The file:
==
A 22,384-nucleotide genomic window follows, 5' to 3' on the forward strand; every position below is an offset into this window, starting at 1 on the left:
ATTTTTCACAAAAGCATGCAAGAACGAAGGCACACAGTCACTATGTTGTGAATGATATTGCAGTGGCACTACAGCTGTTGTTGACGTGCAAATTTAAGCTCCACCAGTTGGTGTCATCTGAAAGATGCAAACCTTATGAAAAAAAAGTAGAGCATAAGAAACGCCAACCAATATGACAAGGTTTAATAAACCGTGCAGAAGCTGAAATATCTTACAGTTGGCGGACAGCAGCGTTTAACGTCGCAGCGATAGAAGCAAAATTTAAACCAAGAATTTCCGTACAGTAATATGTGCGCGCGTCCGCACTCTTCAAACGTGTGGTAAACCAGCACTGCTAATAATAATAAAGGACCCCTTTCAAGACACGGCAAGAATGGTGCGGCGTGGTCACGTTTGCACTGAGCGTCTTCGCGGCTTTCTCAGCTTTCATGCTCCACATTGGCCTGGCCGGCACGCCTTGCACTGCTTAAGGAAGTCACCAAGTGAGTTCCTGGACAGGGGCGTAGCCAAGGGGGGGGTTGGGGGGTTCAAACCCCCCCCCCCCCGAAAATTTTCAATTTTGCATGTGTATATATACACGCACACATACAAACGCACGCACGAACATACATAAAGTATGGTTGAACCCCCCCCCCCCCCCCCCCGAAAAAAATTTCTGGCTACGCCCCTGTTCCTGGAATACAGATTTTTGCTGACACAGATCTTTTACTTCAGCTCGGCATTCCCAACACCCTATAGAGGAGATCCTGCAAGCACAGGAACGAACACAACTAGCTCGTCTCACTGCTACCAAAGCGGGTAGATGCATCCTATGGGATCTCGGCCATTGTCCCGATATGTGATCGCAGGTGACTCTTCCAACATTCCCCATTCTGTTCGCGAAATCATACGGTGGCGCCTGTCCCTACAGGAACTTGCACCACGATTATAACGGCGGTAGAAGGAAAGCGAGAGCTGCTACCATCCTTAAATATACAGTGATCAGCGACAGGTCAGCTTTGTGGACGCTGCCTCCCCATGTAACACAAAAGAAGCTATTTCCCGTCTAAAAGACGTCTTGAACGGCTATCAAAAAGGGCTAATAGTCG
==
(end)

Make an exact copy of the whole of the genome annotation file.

A 22,384-nucleotide genomic window follows, 5' to 3' on the forward strand; every position below is an offset into this window, starting at 1 on the left:
ATTTTTCACAAAAGCATGCAAGAACGAAGGCACACAGTCACTATGTTGTGAATGATATTGCAGTGGCACTACAGCTGTTGTTGACGTGCAAATTTAAGCTCCACCAGTTGGTGTCATCTGAAAGATGCAAACCTTATGAAAAAAAAGTAGAGCATAAGAAACGCCAACCAATATGACAAGGTTTAATAAACCGTGCAGAAGCTGAAATATCTTACAGTTGGCGGACAGCAGCGTTTAACGTCGCAGCGATAGAAGCAAAATTTAAACCAAGAATTTCCGTACAGTAATATGTGCGCGCGTCCGCACTCTTCAAACGTGTGGTAAACCAGCACTGCTAATAATAATAAAGGACCCCTTTCAAGACACGGCAAGAATGGTGCGGCGTGGTCACGTTTGCACTGAGCGTCTTCGCGGCTTTCTCAGCTTTCATGCTCCACATTGGCCTGGCCGGCACGCCTTGCACTGCTTAAGGAAGTCACCAAGTGAGTTCCTGGACAGGGGCGTAGCCAAGGGGGGGGTTGGGGGGTTCAAACCCCCCCCCCCCCGAAAATTTTCAATTTTGCATGTGTATATATACACGCACACATACAAACGCACGCACGAACATACATAAAGTATGGTTGAACCCCCCCCCCCCCCCCCCCGAAAAAAATTTCTGGCTACGCCCCTGTTCCTGGAATACAGATTTTTGCTGACACAGATCTTTTACTTCAGCTCGGCATTCCCAACACCCTATAGAGGAGATCCTGCAAGCACAGGAACGAACACAACTAGCTCGTCTCACTGCTACCAAAGCGGGTAGATGCATCCTATGGGATCTCGGCCATTGTCCCGATATGTGATCGCAGGTGACTCTTCCAACATTCCCCATTCTGTTCGCGAAATCATACGGTGGCGCCTGTCCCTACAGGAACTTGCACCACGATTATAACGGCGGTAGAAGGAAAGCGAGAGCTGCTACCATCCTTAAATATACAGTGATCAGCGACAGGTCAGCTTTGTGGACGCTGCCTCCCCATGTAACACAAAAGAAGCTATTTCCCGTCTAAAAGACGTCTTGAACGGCTATCAAAAAGGGCTAATAGTCG